How to Beat the Winter Blues and Feel More Energized

If you’re struggling with winter fatigue, try out some of these tips to stay energized in the day and sleep well at night.

  • Track your habits: Oura members can Tag various sleep factors, like blackout curtains, blue light blockers, or a sunlight alarm. Then, you can analyze to see whether these variables improved your sleep. 
  • Use a sunlight alarm: Sunlight alarm clocks simulate a gradual sunrise, waking you up with a gentle and natural light, helping you start your day more alert and refreshed, even during the dark winter months.
  • Get morning daylight: Ideally, go outside for about 10 minutes in the morning, sans sunglasses. This can help regulate your circadian rhythm and increase your alertness.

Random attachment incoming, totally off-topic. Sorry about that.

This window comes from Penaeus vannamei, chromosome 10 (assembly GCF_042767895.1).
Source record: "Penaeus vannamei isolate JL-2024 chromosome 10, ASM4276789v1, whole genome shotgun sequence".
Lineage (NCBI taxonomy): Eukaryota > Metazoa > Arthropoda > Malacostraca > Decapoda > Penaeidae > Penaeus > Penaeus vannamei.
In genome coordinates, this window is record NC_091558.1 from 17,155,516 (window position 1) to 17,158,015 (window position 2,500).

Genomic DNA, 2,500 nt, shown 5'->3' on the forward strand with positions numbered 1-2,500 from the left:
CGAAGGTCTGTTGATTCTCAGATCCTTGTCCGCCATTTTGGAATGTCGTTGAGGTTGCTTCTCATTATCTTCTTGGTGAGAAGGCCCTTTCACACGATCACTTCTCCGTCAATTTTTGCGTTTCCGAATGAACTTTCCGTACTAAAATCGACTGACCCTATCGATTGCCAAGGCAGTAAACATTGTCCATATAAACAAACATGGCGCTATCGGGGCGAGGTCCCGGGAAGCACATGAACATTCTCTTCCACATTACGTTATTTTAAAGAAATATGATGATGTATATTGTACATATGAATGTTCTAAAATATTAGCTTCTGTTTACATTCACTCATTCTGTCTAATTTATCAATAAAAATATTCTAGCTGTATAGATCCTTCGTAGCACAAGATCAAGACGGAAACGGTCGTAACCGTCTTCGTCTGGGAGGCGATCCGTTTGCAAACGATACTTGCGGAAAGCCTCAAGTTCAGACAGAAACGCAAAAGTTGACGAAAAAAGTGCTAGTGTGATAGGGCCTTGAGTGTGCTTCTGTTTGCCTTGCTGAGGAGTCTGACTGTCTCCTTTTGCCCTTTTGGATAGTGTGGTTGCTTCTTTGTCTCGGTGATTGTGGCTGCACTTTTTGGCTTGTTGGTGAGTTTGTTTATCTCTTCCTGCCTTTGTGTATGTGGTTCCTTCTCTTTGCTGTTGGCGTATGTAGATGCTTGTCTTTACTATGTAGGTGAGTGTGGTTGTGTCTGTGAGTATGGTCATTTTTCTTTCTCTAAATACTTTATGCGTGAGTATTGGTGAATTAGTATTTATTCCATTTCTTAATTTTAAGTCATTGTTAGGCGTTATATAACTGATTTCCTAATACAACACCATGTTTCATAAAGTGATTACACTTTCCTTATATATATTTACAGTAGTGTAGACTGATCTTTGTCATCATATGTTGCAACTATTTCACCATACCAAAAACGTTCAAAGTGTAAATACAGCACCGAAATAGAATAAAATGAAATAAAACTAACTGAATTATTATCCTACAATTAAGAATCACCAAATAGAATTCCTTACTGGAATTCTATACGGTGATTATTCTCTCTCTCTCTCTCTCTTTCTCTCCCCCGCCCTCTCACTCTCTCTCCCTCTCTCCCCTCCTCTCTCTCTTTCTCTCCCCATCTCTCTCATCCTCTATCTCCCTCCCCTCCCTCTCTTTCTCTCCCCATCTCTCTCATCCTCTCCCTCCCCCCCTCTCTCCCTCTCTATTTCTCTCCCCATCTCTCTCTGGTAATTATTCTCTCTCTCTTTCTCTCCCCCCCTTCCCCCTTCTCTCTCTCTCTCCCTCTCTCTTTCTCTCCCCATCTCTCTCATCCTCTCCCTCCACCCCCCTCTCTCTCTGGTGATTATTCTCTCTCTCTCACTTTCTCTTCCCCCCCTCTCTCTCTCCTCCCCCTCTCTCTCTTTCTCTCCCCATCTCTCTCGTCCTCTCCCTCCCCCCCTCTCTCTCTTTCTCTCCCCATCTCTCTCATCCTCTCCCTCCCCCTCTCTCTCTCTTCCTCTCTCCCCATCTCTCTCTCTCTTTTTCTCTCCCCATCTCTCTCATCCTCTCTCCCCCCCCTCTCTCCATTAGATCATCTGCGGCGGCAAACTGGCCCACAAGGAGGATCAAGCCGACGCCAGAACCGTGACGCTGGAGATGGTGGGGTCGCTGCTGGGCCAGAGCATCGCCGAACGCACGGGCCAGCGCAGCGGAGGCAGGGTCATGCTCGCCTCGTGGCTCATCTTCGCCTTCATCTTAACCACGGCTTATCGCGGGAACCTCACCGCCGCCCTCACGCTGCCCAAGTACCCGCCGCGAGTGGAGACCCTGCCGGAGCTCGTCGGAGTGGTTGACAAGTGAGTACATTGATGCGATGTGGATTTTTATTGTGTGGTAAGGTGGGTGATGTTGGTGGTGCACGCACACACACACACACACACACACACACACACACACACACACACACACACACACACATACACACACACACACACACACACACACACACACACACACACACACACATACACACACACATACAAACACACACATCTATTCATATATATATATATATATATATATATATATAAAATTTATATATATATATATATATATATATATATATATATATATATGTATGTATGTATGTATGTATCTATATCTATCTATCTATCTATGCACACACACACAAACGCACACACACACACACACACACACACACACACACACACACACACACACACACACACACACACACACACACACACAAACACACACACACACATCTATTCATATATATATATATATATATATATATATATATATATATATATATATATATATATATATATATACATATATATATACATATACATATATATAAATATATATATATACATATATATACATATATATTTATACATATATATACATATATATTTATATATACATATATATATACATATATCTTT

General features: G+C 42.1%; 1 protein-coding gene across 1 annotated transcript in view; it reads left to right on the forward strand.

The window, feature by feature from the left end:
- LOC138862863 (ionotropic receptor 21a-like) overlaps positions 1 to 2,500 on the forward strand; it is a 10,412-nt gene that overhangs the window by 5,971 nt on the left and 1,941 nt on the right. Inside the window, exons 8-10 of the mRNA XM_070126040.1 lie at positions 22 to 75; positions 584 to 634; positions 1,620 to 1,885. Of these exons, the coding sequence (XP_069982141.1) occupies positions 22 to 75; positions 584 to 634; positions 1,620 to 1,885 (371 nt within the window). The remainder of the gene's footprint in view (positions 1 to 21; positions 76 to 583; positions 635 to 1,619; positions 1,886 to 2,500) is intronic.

• Supplement with Vitamin D: Since reduced sunlight exposure can lead to lower vitamin D levels during winter, consider taking a vitamin D supplement. Consult with a healthcare professional to determine the appropriate dosage for your needs.
  • Consider red light therapy: Red light therapy devices, such as light panels or lamps, emit low-level laser therapy that may help improve energy levels and combat SAD. These devices can be used in the morning or as part of your evening routine to support a healthier sleep-wake cycle.
  • Make time for regular exercise: Even a short daily workout or a brisk walk outdoors can enhance your overall well-being and contribute to better sleep quality.

RELATED: Longer Days, Less Sleep?

*Data gathered from 48K unique primarily US-based Oura members from 2019 through 2022.